P16103: RIT-SPEX Vibration Test Rig
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Preliminary Detailed Design

 Table of Contents 1 Team Vision for Preliminary Detailed Design Phase 2 Prototyping, Engineering Analysis, Simulation 2.1 Pneumatics 2.2 Damping 2.3 User Interface and Controls 2.4 Sampling and Validation 2.5 Sensors and Data Collection 3 Drawings, Schematics, Flow Charts, Simulations 4 Bill of Material (BOM) 5 Risk Assessment 5.1 User Safety 5.2 Test Plan 6 Plans for next phase

Team Vision for Preliminary Detailed Design Phase

In this phase our team hoped to answer any critical questions regarding the selection of key components to our system such as the piston, solenoid, compressor, and dampening mechanism. We aimed to produce a finalized B.O.M. which reflected a fully developed design we are confident will meet all of our customer requirements.

While we are still in the process of answering some questions, we were able to find answers to many of our key questions and address our main concerns through research, feasibility testing, and discussions with subject matter experts. Additionally we were able to reduce some costs by finding alternate methods of sourcing components for our rig including discussions with the RIT Machine Shop and various professors inquiring about what unused materials were available for use.

Prototyping, Engineering Analysis, Simulation

Pneumatics

1. Is the compressibility of air at the systems running region stiff enough to reach our system goals?
2. Does the solenoid cycle at 100 Hz?
3. Is compounding timing an issue with the solenoid, piston, DAQ and Labview for the 100 Hz?
4. Will the flow rate be an issue cycling in and out of the piston?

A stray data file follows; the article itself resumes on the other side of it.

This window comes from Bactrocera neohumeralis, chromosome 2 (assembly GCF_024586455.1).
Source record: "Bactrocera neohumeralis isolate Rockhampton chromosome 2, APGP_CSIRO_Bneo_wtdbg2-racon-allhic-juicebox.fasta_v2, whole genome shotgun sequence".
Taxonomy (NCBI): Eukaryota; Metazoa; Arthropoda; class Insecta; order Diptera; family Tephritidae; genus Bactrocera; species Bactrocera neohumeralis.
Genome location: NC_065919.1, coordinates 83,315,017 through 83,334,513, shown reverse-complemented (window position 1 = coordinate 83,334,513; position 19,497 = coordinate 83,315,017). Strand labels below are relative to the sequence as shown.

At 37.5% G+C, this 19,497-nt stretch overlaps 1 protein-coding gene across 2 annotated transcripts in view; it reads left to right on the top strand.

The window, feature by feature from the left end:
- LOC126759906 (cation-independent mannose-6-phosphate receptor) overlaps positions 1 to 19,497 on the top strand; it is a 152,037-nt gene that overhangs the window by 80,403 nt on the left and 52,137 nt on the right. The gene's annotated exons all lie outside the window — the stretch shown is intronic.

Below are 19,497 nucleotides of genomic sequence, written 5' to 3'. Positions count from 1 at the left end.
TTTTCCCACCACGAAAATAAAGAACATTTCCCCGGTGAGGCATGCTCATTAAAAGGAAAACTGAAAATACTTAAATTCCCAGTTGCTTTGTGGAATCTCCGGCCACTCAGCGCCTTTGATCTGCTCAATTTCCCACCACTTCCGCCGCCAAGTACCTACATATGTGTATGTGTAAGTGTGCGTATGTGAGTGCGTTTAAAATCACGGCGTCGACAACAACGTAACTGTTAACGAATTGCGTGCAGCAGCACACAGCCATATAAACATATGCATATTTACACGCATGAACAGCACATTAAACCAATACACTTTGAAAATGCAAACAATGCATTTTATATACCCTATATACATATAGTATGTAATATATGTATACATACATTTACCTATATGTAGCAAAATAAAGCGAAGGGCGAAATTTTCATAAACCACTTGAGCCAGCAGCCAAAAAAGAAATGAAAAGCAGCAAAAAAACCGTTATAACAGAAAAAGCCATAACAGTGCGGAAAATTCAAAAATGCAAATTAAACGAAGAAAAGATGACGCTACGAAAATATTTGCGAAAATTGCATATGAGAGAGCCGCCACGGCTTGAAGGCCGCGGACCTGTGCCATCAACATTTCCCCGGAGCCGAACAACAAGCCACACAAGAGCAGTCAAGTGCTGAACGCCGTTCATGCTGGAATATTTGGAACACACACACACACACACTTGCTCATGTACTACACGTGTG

5. Do we stay under our natural frequency of our system? And by how much?

1. The speed of the air needs to be under Mach 0.3 to assume incompressible flow.

If we look at 3 different sizes of inlet valve we can then get an understanding of what flow rate we will need to be under so that we can assume an incompressible flow. So our correctional area is

• A = Pi * r2 (1)

Now knowing the correctional area we can get the velocity for a range of volumetric flow rates with the fallowing equation:

• v = V_dot/A (2)

now knowing the velocity of the flow we can generate a graph of different ranges of inlet sizes. But first lets simplify the speed and put it into Mach number

• M = v/c (3)

where c is the speed of sound under Standard Temperature and Pressure (NOTE: may need to be reassessed based off pressure)

Now we can use Matlab to generate the figure bellow.

As you can see if we go with our current specced out piston we would only be able to run the air at about 1.7 CFMs before we ran into issues with comprehensibility. So knowing this we might need to choose a different piston as the other inlet sizes would be more ideal.

2. We can get a solenoid that will cycle at 100 Hz After meeting with Professor Wellin he assured me not only that 100 Hz is not a big deal for solenoid valves at but he himself had some pneumatics that we could barrow to experiment with. It should be noted that he did not say our system was no problem but 100 Hz was no problem for the solenoid valve.

3. Depending on our choices 100 Hz for a DAQ is not a big deal in any way. In my meeting with Professor Wellin when discussing DAQ devices there was no question that it could handle the speed going with the MyDAQ option, which we have elected to do. These are used in the systems lab currently and could possibly be borrowed.

4. There should be no issues with this as our Amplitudes are not large for our frequencies

To asses this first we have to assume that the flow we are looking at has a constant flow rate, and for this system we do assume that to be true.

Now we need to know what the Volume is that we are filling and for this part we will assume that it is just the piston. We will then assume that volume to be a cylinder so that the bore hole of our piston a the diameter (D) and the amplitude is the hight (H). Giving us